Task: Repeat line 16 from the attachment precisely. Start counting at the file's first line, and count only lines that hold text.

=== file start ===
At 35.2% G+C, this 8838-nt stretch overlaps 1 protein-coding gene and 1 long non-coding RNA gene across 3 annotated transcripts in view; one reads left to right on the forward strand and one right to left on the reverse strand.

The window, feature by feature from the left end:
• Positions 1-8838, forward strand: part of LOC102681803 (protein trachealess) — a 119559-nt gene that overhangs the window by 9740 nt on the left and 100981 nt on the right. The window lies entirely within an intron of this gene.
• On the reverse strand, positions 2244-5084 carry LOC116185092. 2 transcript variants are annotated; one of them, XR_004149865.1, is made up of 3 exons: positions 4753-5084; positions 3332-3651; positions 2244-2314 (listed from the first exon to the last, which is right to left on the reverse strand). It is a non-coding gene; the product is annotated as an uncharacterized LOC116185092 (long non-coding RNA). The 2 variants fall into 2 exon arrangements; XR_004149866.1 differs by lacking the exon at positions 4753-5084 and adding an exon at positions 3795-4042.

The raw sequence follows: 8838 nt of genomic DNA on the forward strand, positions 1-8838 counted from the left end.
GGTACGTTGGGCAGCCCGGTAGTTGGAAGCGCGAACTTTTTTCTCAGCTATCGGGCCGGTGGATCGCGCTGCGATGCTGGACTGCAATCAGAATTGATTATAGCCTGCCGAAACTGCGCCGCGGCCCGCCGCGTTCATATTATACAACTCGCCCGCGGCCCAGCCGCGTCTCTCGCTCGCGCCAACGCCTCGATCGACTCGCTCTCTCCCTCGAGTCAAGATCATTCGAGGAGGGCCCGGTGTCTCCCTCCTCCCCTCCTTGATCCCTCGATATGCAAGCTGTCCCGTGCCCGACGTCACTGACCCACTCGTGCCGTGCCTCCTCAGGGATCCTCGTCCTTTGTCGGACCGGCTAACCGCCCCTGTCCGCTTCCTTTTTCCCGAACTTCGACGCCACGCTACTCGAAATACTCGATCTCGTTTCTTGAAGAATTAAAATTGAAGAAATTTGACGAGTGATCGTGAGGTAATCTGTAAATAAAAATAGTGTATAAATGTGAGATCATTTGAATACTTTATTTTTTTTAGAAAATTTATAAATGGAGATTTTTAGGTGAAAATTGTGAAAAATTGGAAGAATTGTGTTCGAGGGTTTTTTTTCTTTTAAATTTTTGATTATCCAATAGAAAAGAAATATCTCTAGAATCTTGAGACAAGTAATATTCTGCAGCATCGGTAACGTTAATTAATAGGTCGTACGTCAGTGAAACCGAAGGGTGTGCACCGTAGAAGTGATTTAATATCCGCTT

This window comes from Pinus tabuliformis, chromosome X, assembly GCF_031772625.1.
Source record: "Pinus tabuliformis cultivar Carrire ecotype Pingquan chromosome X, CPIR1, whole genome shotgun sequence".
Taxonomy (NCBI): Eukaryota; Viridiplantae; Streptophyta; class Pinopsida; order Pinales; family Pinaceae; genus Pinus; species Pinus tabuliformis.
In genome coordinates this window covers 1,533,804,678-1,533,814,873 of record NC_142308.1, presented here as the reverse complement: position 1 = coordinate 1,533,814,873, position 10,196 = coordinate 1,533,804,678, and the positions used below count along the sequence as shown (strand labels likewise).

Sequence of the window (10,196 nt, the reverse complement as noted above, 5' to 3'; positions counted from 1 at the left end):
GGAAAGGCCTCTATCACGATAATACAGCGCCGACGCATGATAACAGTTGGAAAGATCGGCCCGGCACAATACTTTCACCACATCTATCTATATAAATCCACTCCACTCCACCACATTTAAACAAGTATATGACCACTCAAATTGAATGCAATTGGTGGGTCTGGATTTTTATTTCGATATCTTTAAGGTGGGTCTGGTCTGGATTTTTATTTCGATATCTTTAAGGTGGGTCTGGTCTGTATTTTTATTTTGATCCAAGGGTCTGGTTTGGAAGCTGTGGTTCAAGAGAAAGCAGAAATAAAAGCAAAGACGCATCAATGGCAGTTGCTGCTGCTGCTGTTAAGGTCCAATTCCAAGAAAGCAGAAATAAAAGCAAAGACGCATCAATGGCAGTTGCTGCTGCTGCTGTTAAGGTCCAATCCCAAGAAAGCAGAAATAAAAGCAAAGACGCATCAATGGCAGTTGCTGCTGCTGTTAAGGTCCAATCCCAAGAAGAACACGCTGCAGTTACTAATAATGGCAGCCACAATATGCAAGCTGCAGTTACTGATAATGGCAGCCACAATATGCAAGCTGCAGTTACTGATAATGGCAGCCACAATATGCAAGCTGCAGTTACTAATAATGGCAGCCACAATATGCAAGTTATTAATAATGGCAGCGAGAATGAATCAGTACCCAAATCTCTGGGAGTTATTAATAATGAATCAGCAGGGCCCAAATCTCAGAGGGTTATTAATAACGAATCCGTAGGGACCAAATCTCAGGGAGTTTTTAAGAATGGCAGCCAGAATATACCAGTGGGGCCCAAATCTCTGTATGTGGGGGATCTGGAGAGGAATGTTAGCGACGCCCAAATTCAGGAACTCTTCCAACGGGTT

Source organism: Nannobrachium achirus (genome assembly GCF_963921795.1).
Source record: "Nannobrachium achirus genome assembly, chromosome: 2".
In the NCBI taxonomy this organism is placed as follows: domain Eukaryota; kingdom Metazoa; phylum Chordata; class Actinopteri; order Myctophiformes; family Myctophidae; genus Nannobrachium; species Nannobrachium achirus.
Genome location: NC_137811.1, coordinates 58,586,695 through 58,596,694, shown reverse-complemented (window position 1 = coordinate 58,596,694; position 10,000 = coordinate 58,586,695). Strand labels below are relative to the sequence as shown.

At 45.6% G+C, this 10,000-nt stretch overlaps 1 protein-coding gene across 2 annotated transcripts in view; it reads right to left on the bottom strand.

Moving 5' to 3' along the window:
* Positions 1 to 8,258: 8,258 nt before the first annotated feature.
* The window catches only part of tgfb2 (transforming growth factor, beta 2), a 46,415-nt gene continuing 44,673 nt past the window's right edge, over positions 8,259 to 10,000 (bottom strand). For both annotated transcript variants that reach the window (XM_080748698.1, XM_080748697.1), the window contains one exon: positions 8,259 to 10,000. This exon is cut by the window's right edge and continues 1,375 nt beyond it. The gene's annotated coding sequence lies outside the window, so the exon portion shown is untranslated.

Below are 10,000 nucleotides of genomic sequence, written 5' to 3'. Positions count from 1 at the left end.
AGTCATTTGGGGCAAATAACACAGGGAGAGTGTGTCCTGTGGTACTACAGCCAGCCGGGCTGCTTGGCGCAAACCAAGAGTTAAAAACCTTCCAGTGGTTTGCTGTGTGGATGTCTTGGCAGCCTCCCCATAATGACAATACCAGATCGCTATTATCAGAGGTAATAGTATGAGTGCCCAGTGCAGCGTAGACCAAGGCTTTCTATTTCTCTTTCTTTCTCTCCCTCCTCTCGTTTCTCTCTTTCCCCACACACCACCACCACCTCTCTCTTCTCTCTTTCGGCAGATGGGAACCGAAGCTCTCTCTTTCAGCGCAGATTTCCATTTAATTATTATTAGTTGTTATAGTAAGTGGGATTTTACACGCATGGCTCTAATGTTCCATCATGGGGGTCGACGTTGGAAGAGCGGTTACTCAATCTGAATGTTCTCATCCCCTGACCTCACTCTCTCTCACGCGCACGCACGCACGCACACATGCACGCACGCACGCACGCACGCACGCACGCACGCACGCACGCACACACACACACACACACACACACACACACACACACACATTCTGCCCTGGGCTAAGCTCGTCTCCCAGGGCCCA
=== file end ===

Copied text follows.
Genome location: NC_137811.1, coordinates 58,586,695 through 58,596,694, shown reverse-complemented (window position 1 = coordinate 58,596,694; position 10,000 = coordinate 58,586,695). Strand labels below are relative to the sequence as shown.